If all this robber baron finagling is confusing, no worries, because what you really just need to know is that a) this guy played a big part in the railroads to the West Coast, and b) as the President of the Central Pacific Railroad, he got to drive the ceremonial last spike at Promontory Utah, where the Central Pacific Railroad met the Union Pacific Railroad.  Talk about something to tell your grandkids!

But sadly, he never got to tell that story to any grandchildren, because Leland and Jane’s only child, a son named Leland, Jr., died of typhoid fever while traveling with his parents in Italy in 1884.  As a result of the death of their only child, Leland Stanford decided that if he would not have the opportunity to educate his own child, then he would educate other children.  He set up an endowment that created a university that perhaps you have heard of: Stanford University in Palo Alto.  The University was named for Leland, Jr.

But the mansion, you ask…  The mansion was built between 1856 and 1857 by Shelton C. Fogus.  It wasn’t quite a mansion at that time – only 4,000 square feet.  The Stanford’s remodel of the home between 1871 and 1872 would raise the home by twelve feet (remember my last post where I explained that Sacramento was prone to floods?), add a new bottom floor and a new top floor and expand the square footage to 19,000 square feet!  And he wasn’t even Governor anymore at that point!  It was at this point that the very distinctive Mansard roof was added.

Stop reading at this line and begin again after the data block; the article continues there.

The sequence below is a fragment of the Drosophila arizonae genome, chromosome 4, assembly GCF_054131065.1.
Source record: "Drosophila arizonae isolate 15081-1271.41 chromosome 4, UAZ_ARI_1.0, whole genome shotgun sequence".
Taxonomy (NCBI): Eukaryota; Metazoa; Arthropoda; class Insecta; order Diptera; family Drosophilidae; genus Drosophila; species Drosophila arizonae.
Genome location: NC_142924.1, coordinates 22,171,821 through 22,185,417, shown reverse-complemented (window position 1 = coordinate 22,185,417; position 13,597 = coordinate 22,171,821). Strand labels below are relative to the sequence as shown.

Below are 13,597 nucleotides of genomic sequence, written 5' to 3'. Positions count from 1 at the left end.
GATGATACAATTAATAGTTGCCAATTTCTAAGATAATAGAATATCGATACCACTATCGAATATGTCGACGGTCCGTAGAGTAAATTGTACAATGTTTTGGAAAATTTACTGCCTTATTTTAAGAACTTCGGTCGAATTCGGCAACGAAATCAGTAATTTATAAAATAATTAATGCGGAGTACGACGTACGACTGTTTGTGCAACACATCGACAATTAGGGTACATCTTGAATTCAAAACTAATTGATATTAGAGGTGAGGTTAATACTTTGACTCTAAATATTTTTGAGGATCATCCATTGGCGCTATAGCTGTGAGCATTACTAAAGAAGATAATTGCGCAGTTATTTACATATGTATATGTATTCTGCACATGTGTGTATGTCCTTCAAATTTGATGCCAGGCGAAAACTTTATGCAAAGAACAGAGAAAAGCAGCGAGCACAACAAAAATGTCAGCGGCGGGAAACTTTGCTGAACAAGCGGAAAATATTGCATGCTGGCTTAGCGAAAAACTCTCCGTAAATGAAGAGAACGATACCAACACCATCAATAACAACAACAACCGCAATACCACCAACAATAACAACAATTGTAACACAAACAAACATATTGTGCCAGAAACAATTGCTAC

The Music Room in the Leland Stanford Mansion

The Music Room in the Leland Stanford Mansion

Stanford died in 1893, at the age of 69 and Jane kept the home until 1900, when she donated it to the Roman Catholic Diocese of Sacramento, who gave it to the Sisters of Mercy to be used as an orphanage.  In 1932, it was handed over to the Sisters of Social Service, who converted the orphanage into a home for dependent high school girls.  These are girls who have been removed from their homes for various reasons, abuse, juvenile deliquency, etc. and they ended up here in an attempt to give them some sort of home life that they couldn’t get in their own homes.

The State of California acquired the property in 1978 through eminent domain to be used as a state park, but allowed the Sisters of Social Service use of the home until 1987.  Our guide told us that the Sisters of Social Service were ok with getting out from under the home at that point, as the cost of upkeep of the mansion had become a burden.